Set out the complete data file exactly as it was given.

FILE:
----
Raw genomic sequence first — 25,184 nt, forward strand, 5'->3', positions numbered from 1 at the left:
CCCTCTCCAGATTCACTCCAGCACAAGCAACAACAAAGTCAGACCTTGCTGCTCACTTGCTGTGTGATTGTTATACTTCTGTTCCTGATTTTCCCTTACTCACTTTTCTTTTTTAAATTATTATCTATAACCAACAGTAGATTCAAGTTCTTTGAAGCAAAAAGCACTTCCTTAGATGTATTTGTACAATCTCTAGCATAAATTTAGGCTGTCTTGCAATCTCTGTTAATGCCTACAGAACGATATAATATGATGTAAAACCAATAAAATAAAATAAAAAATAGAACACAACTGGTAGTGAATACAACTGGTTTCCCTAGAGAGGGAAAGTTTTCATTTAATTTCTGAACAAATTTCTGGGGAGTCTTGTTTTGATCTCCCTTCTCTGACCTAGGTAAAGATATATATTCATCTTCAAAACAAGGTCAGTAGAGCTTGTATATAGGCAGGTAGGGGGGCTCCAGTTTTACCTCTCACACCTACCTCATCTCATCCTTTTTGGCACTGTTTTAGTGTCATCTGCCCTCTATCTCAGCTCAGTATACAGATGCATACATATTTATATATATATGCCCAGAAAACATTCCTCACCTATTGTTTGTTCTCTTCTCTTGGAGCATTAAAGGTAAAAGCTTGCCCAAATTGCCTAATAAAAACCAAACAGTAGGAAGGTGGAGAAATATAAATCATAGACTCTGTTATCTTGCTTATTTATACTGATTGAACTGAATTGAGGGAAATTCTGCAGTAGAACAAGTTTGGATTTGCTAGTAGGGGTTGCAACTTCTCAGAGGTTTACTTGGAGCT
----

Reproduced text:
Raw genomic sequence first — 25,184 nt, forward strand, 5'->3', positions numbered from 1 at the left:
CCCTCTCCAGATTCACTCCAGCACAAGCAACAACAAAGTCAGACCTTGCTGCTCACTTGCTGTGTGATTGTTATACTTCTGTTCCTGATTTTCCCTTACTCACTTTTCTTTTTTAAATTATTATCTATAACCAACAGTAGATTCAAGTTCTTTGAAGCAAAAAGCACTTCCTTAGATGTATTTGTACAATCTCTAGCATAAATTTAGGCTGTCTTGCAATCTCTGTTAATGCCTACAGAACGATATAATATGATGTAAAACCAATAAAATAAAATAAAAAATAGAACACAACTGGTAGTGAATACAACTGGTTTCCCTAGAGAGGGAAAGTTTTCATTTAATTTCTGAACAAATTTCTGGGGAGTCTTGTTTTGATCTCCCTTCTCTGACCTAGGTAAAGATATATATTCATCTTCAAAACAAGGTCAGTAGAGCTTGTATATAGGCAGGTAGGGGGGCTCCAGTTTTACCTCTCACACCTACCTCATCTCATCCTTTTTGGCACTGTTTTAGTGTCATCTGCCCTCTATCTCAGCTCAGTATACAGATGCATACATATTTATATATATATGCCCAGAAAACATTCCTCACCTATTGTTTGTTCTCTTCTCTTGGAGCATTAAAGGTAAAAGCTTGCCCAAATTGCCTAATAAAAACCAAACAGTAGGAAGGTGGAGAAATATAAATCATAGACTCTGTTATCTTGCTTATTTATACTGATTGAACTGAATTGAGGGAAATTCTGCAGTAGAACAAGTTTGGATTTGCTAGTAGGGGTTGCAACTTCTCAGAGGTTTACTTGGAGCT